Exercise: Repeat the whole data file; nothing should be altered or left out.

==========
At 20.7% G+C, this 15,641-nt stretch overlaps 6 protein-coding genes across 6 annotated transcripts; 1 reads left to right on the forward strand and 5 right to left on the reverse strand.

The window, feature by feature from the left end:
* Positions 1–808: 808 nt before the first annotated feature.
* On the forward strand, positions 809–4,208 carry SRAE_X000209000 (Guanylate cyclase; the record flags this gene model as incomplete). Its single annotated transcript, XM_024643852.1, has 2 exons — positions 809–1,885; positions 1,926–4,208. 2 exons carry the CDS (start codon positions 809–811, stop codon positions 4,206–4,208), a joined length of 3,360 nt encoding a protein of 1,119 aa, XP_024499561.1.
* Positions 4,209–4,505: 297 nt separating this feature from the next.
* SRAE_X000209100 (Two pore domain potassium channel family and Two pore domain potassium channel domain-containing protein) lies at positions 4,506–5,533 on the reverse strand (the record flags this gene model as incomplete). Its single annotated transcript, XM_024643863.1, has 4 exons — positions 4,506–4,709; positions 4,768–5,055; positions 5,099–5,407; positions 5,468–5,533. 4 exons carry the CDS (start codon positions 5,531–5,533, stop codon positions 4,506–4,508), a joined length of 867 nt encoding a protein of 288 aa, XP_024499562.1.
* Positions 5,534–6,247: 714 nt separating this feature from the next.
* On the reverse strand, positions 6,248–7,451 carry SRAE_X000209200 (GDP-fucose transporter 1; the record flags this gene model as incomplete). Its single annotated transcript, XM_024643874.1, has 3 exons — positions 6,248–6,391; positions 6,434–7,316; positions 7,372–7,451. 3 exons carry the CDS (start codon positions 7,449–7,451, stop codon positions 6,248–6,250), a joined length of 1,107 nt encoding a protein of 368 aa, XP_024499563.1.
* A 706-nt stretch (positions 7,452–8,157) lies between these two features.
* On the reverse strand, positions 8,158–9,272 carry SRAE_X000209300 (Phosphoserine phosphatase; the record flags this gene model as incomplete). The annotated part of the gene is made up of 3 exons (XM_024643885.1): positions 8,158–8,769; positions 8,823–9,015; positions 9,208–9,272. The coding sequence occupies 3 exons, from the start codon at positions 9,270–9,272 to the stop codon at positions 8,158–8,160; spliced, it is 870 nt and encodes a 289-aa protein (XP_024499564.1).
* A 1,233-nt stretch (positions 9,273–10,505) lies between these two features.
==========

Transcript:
At 20.7% G+C, this 15,641-nt stretch overlaps 6 protein-coding genes across 6 annotated transcripts; 1 reads left to right on the forward strand and 5 right to left on the reverse strand.

The window, feature by feature from the left end:
* Positions 1–808: 808 nt before the first annotated feature.
* On the forward strand, positions 809–4,208 carry SRAE_X000209000 (Guanylate cyclase; the record flags this gene model as incomplete). Its single annotated transcript, XM_024643852.1, has 2 exons — positions 809–1,885; positions 1,926–4,208. 2 exons carry the CDS (start codon positions 809–811, stop codon positions 4,206–4,208), a joined length of 3,360 nt encoding a protein of 1,119 aa, XP_024499561.1.
* Positions 4,209–4,505: 297 nt separating this feature from the next.
* SRAE_X000209100 (Two pore domain potassium channel family and Two pore domain potassium channel domain-containing protein) lies at positions 4,506–5,533 on the reverse strand (the record flags this gene model as incomplete). Its single annotated transcript, XM_024643863.1, has 4 exons — positions 4,506–4,709; positions 4,768–5,055; positions 5,099–5,407; positions 5,468–5,533. 4 exons carry the CDS (start codon positions 5,531–5,533, stop codon positions 4,506–4,508), a joined length of 867 nt encoding a protein of 288 aa, XP_024499562.1.
* Positions 5,534–6,247: 714 nt separating this feature from the next.
* On the reverse strand, positions 6,248–7,451 carry SRAE_X000209200 (GDP-fucose transporter 1; the record flags this gene model as incomplete). Its single annotated transcript, XM_024643874.1, has 3 exons — positions 6,248–6,391; positions 6,434–7,316; positions 7,372–7,451. 3 exons carry the CDS (start codon positions 7,449–7,451, stop codon positions 6,248–6,250), a joined length of 1,107 nt encoding a protein of 368 aa, XP_024499563.1.
* A 706-nt stretch (positions 7,452–8,157) lies between these two features.
* On the reverse strand, positions 8,158–9,272 carry SRAE_X000209300 (Phosphoserine phosphatase; the record flags this gene model as incomplete). The annotated part of the gene is made up of 3 exons (XM_024643885.1): positions 8,158–8,769; positions 8,823–9,015; positions 9,208–9,272. The coding sequence occupies 3 exons, from the start codon at positions 9,270–9,272 to the stop codon at positions 8,158–8,160; spliced, it is 870 nt and encodes a 289-aa protein (XP_024499564.1).
* A 1,233-nt stretch (positions 9,273–10,505) lies between these two features.